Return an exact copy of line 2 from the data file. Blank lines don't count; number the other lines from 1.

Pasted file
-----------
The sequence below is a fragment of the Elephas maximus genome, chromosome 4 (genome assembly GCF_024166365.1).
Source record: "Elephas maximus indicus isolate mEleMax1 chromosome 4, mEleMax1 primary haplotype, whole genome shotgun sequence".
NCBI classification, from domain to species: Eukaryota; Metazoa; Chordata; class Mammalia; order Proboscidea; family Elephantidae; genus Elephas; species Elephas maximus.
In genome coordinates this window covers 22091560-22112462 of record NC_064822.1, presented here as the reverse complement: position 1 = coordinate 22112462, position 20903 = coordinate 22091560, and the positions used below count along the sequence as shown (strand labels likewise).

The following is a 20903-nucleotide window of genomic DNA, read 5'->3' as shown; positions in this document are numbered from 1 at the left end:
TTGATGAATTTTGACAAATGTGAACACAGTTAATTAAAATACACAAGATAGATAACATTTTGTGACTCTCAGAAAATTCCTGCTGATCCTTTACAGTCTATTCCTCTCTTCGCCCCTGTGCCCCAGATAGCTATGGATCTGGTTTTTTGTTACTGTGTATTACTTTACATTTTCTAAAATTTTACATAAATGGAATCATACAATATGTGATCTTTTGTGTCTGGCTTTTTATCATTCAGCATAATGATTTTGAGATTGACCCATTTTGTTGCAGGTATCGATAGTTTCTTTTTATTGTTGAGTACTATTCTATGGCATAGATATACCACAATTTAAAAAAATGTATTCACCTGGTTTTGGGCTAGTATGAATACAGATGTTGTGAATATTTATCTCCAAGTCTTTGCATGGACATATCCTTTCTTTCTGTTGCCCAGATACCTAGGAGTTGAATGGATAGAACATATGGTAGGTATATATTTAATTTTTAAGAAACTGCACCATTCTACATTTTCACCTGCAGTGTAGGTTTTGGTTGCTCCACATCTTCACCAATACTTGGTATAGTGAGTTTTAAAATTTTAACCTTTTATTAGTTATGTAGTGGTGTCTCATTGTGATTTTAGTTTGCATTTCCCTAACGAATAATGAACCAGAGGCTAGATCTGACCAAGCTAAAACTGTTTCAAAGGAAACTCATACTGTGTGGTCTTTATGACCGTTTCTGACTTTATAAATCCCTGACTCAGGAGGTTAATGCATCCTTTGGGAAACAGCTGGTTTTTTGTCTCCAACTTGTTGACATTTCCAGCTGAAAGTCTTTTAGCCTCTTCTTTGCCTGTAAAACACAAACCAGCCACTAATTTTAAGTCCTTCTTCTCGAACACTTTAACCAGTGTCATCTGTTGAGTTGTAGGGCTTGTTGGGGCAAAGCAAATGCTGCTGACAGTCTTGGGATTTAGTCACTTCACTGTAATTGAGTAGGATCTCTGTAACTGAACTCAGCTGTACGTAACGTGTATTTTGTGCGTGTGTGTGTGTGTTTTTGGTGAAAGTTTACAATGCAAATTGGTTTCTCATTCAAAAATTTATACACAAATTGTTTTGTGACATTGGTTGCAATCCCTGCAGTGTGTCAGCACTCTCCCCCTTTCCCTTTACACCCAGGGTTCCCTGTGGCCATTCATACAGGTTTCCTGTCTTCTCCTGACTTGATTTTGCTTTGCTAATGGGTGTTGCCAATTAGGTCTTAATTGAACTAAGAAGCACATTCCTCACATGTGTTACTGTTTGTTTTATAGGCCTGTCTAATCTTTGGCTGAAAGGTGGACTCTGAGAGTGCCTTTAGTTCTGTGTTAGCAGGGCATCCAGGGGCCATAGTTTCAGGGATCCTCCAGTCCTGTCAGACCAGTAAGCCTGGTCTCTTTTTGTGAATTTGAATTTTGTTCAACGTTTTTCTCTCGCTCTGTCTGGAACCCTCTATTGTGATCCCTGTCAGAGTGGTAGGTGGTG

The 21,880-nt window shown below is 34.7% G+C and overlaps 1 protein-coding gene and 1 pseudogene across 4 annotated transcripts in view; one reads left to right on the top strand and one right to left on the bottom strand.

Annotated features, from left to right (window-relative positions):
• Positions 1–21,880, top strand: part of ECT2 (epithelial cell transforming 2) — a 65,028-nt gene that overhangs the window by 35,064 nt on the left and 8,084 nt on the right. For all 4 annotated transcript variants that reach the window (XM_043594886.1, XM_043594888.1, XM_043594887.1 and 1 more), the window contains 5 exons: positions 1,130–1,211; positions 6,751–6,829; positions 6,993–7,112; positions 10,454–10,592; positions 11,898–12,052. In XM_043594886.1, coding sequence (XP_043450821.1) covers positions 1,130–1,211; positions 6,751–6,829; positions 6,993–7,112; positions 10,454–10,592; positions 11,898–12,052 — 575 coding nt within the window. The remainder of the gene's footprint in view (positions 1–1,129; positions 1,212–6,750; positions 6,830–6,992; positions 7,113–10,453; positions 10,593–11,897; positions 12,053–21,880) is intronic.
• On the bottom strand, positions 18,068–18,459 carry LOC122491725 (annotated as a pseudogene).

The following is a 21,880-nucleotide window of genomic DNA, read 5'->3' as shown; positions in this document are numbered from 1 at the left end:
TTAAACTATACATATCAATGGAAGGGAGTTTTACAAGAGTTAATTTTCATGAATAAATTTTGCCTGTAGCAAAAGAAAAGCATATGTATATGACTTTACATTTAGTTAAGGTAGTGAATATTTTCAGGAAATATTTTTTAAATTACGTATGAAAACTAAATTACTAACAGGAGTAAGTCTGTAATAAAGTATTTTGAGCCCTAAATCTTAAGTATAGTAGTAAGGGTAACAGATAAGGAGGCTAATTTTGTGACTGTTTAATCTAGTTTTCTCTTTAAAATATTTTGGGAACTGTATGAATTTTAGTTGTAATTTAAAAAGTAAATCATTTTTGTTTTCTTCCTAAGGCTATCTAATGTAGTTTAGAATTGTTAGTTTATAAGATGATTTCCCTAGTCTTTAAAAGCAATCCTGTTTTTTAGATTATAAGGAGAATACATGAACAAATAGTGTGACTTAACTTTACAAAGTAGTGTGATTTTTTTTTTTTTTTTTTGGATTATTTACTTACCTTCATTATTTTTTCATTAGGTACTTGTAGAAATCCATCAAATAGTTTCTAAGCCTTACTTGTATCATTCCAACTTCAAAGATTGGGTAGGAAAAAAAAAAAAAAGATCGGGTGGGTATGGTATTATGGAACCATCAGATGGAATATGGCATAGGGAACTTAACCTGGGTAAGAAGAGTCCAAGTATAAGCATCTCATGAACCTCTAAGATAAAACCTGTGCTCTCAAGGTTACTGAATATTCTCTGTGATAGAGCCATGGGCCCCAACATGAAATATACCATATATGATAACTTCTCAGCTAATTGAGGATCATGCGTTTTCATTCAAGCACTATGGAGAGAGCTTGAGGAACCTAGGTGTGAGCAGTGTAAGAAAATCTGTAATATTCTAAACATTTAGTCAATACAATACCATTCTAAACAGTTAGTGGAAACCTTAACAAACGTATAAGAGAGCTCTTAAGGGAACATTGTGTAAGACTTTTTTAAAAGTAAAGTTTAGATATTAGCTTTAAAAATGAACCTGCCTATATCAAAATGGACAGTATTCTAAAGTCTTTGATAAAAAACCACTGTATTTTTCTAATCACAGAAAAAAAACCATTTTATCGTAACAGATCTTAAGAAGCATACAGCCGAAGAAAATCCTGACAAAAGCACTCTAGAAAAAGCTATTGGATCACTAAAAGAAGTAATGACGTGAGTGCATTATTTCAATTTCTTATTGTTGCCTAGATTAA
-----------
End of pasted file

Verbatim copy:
Source record: "Elephas maximus indicus isolate mEleMax1 chromosome 4, mEleMax1 primary haplotype, whole genome shotgun sequence".